Brown and Purple Line riders, your commute will get a little loopy starting next month.
Part of Brown and Purple Line service will shutter for nine-day periods in March and late April as the city overhauls the Wells Street Bridge. At the same time, the CTA is rebuilding the Loop junction at Lake and Wells Streets and fixing track along Hubbard Street that suffers from slow zones.
Chicago Department of Transportation commissioner Gabe Klein said Monday that CTA riders will endure a "little bit of pain." The shutdowns are set to occur March 1-10 and April 26-May 5.
During that time:
>> There will be no Purple Line Express service to the Loop during rush hour. Purple Line service will end at the Howard stop, where riders can take the Red Line to get downtown.
>> During rush hour, two out of three southbound Brown Line trains will travel through the Red Line subway and end at the Roosevelt stop.
>> One out of three southbound Brown Line trains in rush hour will end service at the Merchandise Mart stop. Shuttle buses will pick up riders at the Chicago Brown Line stop and take them to the Clark/Lake and Washington/Wells stations.
>> Brown Line trains will run every 10 to 12 minutes to the Merchandise Mart only from 10 a.m.-2 p.m., and 7 p.m.-10 p.m. After 10 p.m., southbound Brown Line stations will run only to the Chicago Brown Line stop.
>> Red Line trains likely will see extra ridership from the Brown Line during rush hour. Additional Red Line service will be added during off-peak hours.
>> A free shuttle bus will circulate around the Loop from about 4:30 a.m. to 1:30 a.m.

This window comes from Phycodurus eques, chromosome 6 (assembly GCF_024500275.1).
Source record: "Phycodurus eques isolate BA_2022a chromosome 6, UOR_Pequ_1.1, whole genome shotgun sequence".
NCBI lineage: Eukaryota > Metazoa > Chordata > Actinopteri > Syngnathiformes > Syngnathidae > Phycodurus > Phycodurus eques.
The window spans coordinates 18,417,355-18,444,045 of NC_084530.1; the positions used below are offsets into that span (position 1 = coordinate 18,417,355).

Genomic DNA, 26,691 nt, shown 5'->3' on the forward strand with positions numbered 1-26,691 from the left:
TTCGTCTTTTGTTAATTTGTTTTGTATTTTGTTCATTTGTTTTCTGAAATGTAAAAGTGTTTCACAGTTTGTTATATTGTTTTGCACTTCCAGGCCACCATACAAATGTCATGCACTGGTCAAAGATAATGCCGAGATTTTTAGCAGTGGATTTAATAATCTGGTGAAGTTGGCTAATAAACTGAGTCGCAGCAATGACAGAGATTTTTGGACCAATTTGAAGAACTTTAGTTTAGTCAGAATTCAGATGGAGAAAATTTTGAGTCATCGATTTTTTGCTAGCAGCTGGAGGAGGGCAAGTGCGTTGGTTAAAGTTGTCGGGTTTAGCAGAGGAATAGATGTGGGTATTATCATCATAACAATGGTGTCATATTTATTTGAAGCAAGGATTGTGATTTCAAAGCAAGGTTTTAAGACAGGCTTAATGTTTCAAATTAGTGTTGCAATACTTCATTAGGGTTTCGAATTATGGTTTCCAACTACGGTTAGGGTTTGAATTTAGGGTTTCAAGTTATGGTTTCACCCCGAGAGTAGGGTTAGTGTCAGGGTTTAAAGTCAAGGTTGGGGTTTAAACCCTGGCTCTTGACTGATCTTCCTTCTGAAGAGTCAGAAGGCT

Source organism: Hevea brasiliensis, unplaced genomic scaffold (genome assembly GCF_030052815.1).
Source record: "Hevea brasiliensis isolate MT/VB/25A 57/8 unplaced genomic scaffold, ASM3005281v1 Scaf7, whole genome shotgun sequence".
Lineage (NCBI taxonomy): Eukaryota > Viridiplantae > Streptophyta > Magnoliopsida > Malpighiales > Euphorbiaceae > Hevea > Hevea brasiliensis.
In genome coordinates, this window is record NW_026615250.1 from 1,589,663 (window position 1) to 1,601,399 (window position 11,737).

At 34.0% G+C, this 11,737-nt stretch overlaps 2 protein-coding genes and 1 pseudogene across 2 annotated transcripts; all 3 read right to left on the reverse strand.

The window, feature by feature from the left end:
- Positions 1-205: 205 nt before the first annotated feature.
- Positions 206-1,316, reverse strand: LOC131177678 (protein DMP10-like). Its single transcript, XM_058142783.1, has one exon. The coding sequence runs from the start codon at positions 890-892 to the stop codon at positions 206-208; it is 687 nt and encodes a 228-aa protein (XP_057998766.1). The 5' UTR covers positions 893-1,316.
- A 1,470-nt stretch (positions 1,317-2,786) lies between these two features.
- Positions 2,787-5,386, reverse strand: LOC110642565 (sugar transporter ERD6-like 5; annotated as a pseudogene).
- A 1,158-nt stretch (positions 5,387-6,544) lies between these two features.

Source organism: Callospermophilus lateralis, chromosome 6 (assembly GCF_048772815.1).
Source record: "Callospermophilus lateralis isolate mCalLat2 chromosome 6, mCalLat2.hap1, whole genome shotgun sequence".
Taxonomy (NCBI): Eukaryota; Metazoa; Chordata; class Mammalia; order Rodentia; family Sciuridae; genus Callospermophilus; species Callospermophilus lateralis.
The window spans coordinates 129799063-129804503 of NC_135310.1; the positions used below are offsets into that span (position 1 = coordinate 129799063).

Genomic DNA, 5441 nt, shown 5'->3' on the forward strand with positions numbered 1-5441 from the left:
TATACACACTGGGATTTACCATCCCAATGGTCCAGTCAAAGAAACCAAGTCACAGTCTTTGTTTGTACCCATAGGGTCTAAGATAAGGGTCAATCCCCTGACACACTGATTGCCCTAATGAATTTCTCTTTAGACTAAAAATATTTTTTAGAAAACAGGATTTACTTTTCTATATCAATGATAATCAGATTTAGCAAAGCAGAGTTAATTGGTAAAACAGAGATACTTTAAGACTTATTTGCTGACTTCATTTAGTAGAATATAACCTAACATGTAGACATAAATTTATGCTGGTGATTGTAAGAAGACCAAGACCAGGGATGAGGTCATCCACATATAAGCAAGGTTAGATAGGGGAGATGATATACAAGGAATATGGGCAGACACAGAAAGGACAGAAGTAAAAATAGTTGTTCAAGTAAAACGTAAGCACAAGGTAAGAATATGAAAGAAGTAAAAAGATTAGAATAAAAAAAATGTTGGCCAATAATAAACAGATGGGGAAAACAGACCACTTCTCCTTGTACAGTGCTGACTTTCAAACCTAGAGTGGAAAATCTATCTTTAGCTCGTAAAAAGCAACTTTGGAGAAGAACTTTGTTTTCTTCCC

>> Extra service will be added to the No. 37 Sedgwick and No. 22 Clark buses during morning and evening rush. The No. 146 Inner Drive/Michigan Express and No. 147 Outer Drive Express buses will see extra service during evening rush.
Find more information at transitchicago.com/wellsbridge.
A weekly dispatch from a CTA station of note
This week: Southport Brown Line
Two years ago, the Lakeview Chamber of Commerce proposed a pedestrian-friendly walkway under the "L" tracks between the Southport and Paulina stations. Nicknamed the "Lowline," the space would feature plants and solar-power light displays instead of just parking spaces for cars. The Lakeview chamber said it is working with the CTA to figure out how it can use the area under the tracks and hopes to have the Lowline in place in the next five years. In the meantime, the Low Line Market, a weekly outdoor produce and artisan market, will kick off this summer on Southport, which would be the east entrance to the Lowline. The market would get Chicagoans accustomed to an urban, pedestrian experience in the area, the chamber said.
Next up: Cottage Grove Green Line
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